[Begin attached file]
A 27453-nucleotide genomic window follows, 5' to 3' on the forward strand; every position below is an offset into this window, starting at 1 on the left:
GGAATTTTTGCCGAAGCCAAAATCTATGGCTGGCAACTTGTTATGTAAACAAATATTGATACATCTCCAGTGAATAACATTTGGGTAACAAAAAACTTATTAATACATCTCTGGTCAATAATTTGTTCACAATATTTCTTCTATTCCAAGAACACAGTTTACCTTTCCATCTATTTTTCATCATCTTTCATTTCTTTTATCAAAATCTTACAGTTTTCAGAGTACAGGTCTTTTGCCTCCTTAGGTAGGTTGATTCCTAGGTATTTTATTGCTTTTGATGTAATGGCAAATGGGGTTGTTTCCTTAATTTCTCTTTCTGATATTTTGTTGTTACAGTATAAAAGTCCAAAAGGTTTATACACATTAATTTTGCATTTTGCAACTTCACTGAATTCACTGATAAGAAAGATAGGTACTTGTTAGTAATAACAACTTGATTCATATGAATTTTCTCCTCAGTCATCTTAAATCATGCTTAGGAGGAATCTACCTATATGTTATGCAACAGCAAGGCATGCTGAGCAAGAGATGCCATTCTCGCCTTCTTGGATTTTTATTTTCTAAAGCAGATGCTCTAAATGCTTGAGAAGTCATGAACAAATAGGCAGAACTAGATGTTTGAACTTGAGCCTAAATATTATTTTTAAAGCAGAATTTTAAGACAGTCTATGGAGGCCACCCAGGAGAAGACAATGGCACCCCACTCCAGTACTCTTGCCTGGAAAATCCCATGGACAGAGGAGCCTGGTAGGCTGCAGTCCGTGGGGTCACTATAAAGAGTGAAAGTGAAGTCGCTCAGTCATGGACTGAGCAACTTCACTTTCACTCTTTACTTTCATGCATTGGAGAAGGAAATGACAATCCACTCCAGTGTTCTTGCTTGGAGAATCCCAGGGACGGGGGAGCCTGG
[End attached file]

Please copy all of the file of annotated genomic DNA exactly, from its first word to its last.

A 27453-nucleotide genomic window follows, 5' to 3' on the forward strand; every position below is an offset into this window, starting at 1 on the left:
GGAATTTTTGCCGAAGCCAAAATCTATGGCTGGCAACTTGTTATGTAAACAAATATTGATACATCTCCAGTGAATAACATTTGGGTAACAAAAAACTTATTAATACATCTCTGGTCAATAATTTGTTCACAATATTTCTTCTATTCCAAGAACACAGTTTACCTTTCCATCTATTTTTCATCATCTTTCATTTCTTTTATCAAAATCTTACAGTTTTCAGAGTACAGGTCTTTTGCCTCCTTAGGTAGGTTGATTCCTAGGTATTTTATTGCTTTTGATGTAATGGCAAATGGGGTTGTTTCCTTAATTTCTCTTTCTGATATTTTGTTGTTACAGTATAAAAGTCCAAAAGGTTTATACACATTAATTTTGCATTTTGCAACTTCACTGAATTCACTGATAAGAAAGATAGGTACTTGTTAGTAATAACAACTTGATTCATATGAATTTTCTCCTCAGTCATCTTAAATCATGCTTAGGAGGAATCTACCTATATGTTATGCAACAGCAAGGCATGCTGAGCAAGAGATGCCATTCTCGCCTTCTTGGATTTTTATTTTCTAAAGCAGATGCTCTAAATGCTTGAGAAGTCATGAACAAATAGGCAGAACTAGATGTTTGAACTTGAGCCTAAATATTATTTTTAAAGCAGAATTTTAAGACAGTCTATGGAGGCCACCCAGGAGAAGACAATGGCACCCCACTCCAGTACTCTTGCCTGGAAAATCCCATGGACAGAGGAGCCTGGTAGGCTGCAGTCCGTGGGGTCACTATAAAGAGTGAAAGTGAAGTCGCTCAGTCATGGACTGAGCAACTTCACTTTCACTCTTTACTTTCATGCATTGGAGAAGGAAATGACAATCCACTCCAGTGTTCTTGCTTGGAGAATCCCAGGGACGGGGGAGCCTGG